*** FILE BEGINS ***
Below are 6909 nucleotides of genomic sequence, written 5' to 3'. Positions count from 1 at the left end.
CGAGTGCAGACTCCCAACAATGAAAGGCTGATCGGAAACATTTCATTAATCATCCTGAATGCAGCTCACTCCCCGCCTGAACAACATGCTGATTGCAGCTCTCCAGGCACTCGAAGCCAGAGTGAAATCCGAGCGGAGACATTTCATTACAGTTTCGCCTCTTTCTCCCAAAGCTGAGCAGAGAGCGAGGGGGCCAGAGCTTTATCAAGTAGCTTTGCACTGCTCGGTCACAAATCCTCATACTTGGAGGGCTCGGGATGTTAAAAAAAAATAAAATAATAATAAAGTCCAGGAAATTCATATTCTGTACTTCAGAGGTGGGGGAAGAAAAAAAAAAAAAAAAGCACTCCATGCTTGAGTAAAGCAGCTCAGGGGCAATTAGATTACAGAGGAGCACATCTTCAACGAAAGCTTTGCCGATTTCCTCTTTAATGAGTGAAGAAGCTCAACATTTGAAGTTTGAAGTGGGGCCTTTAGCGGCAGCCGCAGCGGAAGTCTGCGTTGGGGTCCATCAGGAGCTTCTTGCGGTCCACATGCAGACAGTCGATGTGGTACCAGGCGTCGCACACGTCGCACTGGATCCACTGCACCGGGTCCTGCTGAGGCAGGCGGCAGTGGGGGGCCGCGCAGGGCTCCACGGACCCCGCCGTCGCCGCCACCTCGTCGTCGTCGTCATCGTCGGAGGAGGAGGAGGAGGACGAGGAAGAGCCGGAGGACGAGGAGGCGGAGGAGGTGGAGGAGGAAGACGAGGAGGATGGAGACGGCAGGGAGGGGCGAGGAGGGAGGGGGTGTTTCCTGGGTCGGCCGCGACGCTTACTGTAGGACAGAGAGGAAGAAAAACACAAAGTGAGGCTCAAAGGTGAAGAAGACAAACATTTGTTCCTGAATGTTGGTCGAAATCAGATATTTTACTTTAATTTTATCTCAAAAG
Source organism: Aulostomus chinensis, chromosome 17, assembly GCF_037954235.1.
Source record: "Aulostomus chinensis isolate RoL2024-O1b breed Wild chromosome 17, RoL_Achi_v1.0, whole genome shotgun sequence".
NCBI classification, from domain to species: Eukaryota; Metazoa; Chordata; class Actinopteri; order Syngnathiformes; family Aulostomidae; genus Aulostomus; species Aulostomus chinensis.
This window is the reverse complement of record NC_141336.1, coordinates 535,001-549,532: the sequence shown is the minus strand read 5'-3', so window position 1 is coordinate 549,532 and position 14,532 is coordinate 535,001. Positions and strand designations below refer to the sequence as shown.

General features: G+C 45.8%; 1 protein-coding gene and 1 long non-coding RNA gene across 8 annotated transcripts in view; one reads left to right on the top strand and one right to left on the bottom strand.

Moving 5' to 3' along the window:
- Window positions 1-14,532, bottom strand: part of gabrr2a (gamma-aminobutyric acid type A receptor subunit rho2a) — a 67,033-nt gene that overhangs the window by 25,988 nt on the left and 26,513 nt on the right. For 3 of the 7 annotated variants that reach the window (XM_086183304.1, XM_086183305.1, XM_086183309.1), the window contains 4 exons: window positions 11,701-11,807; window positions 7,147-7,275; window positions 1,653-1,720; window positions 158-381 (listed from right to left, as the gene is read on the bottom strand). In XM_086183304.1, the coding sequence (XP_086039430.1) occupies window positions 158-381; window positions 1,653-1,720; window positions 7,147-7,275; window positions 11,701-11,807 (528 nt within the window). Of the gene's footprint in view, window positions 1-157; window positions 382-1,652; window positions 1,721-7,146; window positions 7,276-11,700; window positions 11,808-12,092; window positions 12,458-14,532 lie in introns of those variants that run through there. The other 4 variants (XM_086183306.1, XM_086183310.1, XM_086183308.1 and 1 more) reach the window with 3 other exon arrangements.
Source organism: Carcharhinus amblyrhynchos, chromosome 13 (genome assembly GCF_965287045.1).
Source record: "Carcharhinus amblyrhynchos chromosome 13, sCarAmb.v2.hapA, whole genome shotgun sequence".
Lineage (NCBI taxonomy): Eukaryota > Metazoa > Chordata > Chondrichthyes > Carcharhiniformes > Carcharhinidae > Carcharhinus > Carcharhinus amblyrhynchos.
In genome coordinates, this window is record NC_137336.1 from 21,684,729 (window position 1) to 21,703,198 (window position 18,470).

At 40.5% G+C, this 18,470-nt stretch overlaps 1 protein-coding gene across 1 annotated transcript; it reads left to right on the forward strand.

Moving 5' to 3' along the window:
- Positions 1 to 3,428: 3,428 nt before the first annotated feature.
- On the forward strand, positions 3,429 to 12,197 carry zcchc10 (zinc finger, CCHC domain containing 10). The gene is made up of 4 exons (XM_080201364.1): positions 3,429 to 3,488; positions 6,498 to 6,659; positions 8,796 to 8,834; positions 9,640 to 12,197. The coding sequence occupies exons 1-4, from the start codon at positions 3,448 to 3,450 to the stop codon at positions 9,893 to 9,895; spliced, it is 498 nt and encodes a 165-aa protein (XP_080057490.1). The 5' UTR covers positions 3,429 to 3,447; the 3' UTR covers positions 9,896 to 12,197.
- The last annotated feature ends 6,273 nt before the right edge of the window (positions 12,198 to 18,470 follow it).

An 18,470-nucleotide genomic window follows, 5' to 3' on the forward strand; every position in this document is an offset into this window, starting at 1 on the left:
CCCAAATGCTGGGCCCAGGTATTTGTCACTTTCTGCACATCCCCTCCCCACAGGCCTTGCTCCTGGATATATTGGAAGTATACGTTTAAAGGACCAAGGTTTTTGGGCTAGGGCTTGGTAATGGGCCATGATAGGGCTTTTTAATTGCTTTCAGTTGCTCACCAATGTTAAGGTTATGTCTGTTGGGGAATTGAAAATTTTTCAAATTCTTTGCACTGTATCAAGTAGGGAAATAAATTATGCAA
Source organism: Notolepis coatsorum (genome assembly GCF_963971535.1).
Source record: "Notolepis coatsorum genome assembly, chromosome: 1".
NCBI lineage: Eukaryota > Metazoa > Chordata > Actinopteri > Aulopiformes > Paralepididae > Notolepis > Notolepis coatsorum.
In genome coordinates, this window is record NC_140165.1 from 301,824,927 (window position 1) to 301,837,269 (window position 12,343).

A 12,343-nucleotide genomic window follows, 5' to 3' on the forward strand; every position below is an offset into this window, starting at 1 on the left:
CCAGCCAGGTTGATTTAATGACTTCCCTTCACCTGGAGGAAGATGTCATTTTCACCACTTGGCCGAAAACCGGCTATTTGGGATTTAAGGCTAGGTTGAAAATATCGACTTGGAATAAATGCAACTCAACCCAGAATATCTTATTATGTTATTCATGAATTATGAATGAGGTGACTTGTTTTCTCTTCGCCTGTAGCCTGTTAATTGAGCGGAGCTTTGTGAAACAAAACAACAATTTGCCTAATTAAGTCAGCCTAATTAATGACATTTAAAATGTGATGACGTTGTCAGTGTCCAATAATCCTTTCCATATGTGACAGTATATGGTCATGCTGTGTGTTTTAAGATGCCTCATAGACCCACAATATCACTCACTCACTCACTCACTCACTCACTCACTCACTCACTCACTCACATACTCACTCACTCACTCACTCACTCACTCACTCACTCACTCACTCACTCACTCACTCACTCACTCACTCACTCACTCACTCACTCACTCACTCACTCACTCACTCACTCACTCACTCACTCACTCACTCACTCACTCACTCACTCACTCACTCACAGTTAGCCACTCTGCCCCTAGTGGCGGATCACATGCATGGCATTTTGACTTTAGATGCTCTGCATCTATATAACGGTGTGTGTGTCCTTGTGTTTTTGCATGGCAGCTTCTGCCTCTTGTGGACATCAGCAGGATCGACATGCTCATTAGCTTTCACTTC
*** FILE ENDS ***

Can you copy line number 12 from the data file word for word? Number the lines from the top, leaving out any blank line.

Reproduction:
Lineage (NCBI taxonomy): Eukaryota > Metazoa > Chordata > Chondrichthyes > Carcharhiniformes > Carcharhinidae > Carcharhinus > Carcharhinus amblyrhynchos.